Due to the high standards of protection against dismissal, it is not uncommon for the job to be terminated by a contract between the employer and the worker, i.e. a separation contract. This can be done at any time, with or without severance pay. The protection against unfair dismissal provisions do not apply in such cases. As a general rule, the employer will propose severance pay to encourage the employee to accept the dismissal by agreement. But in reality, most companies and workers will try to avoid such an impasse and negotiate some kind of severance package. The company will probably ask you to sign a reciprocal disillusionment of the employment contract (cancellation contract) which stipulates that the termination of the employment relationship is agreed by mutual agreement. They will probably “soften the pot” by offering severance pay (separation pay) and possibly paid leave (leave) until the agreed termination date. Section 314 of the BGB is the general rule when it comes to exceptional dismissal for reasons.

For certain types of contracts, German law provides specific rules for exceptional dismissals for reasons (for example. B art. 89a, HGB; Article 543, BGB; Article 626, BGB). Art. 314 BGB creates for both parties the possibility of a permanent obligation to terminate the contract without notice for an as yet unexplained pause (i.e. for a compelling reason). This right of termination cannot be excluded by agreement between the parties. The termination of a contract is not general when the other party is in a difficult financial situation, with the sole exception of the termination of leases after the application to initiate insolvency proceedings under Section 112 of the InsO. In the event of a serious breach of the employment contract, the employer may terminate and terminate the employment with immediate effect.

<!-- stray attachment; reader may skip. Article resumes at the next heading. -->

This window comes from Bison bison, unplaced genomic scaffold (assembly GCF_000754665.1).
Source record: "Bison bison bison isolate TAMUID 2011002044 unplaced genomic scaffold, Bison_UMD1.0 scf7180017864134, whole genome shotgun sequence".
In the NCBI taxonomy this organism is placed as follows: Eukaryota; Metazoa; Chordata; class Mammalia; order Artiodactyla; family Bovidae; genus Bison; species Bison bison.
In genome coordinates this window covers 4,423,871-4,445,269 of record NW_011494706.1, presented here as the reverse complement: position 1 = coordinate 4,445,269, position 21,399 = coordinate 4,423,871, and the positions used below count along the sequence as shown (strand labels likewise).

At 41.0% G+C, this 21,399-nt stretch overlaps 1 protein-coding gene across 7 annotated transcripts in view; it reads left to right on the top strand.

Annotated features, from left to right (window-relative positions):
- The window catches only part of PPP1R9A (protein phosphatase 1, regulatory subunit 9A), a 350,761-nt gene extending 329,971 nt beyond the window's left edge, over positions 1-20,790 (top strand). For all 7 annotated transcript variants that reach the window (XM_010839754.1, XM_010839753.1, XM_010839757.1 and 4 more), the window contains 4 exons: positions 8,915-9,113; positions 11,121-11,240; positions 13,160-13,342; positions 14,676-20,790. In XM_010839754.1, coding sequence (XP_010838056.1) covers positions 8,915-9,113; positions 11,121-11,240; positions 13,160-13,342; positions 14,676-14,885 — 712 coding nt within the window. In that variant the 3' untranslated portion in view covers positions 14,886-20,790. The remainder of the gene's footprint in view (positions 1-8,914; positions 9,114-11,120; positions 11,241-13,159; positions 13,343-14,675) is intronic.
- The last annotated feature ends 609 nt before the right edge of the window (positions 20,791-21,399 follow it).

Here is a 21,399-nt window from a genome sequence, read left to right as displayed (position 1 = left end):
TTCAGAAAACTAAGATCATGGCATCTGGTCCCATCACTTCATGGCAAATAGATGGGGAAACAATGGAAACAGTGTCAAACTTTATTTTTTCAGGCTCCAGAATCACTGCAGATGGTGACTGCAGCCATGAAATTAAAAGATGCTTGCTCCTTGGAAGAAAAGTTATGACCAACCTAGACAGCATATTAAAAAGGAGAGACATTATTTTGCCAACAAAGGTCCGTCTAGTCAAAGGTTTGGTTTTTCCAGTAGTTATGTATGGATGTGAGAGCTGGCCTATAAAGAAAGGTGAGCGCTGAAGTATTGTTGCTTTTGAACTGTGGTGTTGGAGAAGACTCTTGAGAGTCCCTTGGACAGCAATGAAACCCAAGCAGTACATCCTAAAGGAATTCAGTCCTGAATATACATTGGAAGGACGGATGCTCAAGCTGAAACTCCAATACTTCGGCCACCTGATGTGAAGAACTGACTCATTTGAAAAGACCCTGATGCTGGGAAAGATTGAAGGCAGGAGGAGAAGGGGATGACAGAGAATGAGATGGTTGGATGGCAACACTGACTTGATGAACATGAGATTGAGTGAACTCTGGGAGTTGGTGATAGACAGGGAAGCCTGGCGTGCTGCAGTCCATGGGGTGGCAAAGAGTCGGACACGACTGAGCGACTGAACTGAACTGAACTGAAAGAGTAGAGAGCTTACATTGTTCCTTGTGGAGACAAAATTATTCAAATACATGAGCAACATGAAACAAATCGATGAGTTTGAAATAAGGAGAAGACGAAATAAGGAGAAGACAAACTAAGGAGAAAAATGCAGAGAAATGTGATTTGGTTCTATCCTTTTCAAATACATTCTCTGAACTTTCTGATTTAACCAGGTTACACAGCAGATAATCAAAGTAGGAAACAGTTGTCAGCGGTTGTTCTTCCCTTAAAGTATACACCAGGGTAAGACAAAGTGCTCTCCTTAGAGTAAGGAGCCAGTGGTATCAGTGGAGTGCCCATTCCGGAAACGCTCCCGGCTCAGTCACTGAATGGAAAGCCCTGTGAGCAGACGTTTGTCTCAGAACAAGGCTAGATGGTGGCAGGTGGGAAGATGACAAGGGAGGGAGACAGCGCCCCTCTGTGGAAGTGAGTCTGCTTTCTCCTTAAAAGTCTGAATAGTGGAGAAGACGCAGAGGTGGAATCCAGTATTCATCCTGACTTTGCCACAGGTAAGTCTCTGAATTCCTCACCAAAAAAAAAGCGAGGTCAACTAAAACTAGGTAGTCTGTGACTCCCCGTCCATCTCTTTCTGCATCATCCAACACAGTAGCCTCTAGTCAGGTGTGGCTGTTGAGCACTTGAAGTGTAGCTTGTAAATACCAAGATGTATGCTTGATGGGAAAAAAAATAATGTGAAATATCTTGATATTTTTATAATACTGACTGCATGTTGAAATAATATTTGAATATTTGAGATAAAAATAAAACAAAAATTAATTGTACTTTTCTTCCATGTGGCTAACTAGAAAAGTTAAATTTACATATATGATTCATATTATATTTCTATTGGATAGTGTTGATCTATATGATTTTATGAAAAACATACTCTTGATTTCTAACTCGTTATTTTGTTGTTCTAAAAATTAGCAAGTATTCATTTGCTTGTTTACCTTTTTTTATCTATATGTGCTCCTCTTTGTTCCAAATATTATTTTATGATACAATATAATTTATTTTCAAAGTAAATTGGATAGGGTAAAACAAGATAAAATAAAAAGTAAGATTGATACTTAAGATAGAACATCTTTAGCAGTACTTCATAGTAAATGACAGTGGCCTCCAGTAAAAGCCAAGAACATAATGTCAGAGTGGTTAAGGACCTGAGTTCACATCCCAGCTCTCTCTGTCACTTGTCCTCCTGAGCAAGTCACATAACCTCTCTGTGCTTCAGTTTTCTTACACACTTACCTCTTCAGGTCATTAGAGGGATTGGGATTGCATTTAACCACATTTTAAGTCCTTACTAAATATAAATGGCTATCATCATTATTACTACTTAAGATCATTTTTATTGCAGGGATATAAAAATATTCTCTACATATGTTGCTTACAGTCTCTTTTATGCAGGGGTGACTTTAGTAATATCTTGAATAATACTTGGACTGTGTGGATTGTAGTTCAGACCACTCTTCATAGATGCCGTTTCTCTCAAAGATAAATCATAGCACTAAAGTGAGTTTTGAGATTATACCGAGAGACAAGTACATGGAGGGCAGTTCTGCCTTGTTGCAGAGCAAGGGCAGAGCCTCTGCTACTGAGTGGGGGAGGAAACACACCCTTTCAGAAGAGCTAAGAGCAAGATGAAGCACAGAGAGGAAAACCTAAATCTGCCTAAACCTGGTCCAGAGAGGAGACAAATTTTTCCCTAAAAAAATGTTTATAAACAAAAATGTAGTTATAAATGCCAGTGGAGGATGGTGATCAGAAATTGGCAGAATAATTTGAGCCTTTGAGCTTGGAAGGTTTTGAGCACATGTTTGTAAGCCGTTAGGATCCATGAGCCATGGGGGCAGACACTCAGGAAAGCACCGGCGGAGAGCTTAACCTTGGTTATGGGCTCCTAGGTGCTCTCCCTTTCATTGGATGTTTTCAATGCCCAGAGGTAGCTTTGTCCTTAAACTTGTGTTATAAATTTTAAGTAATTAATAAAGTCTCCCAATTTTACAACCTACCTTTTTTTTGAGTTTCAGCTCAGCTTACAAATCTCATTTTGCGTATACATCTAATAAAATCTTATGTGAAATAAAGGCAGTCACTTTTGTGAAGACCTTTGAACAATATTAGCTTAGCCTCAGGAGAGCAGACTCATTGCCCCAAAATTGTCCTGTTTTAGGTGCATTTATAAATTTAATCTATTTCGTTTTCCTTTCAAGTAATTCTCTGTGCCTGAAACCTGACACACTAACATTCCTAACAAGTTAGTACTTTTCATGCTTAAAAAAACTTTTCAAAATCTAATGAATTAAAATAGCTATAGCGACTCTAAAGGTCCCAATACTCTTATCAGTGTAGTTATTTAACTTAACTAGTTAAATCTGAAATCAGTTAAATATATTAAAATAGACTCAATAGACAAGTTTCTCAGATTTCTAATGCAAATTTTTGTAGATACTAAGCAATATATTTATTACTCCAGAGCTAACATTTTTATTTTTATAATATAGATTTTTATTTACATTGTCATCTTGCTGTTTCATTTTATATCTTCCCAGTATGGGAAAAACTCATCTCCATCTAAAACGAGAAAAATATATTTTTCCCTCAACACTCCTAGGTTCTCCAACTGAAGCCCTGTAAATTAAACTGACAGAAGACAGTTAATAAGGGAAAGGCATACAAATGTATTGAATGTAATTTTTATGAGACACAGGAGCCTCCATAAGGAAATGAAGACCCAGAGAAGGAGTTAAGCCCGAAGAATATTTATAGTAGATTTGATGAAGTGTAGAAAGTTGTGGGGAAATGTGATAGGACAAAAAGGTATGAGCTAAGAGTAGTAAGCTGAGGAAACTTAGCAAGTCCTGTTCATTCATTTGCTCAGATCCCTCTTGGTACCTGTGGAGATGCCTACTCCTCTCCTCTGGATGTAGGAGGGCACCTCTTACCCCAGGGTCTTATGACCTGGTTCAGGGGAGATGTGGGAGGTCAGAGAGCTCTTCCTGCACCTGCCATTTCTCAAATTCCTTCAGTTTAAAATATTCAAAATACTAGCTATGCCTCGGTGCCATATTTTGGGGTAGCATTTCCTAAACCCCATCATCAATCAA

This termination must be notified within two weeks if the employer is aware of the underlying facts that led to the dismissal. It is customary and allows for the adoption of comprehensive force majeure clauses in contracts that regulate long-term relationships, such as framework and supply contracts, OEM agreements or distribution agreements.